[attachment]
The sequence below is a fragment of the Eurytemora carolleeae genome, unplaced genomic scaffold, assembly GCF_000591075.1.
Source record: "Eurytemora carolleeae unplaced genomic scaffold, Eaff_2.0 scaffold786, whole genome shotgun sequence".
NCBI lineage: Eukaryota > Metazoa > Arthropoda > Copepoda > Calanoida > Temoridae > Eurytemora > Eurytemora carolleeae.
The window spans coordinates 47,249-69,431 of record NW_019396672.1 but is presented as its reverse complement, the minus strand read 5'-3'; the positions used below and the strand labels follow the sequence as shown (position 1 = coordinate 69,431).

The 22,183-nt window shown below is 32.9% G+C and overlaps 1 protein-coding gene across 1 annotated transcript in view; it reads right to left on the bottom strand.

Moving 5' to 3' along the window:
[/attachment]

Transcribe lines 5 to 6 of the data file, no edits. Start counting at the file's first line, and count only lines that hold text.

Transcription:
The 22,183-nt window shown below is 32.9% G+C and overlaps 1 protein-coding gene across 1 annotated transcript in view; it reads right to left on the bottom strand.

Moving 5' to 3' along the window: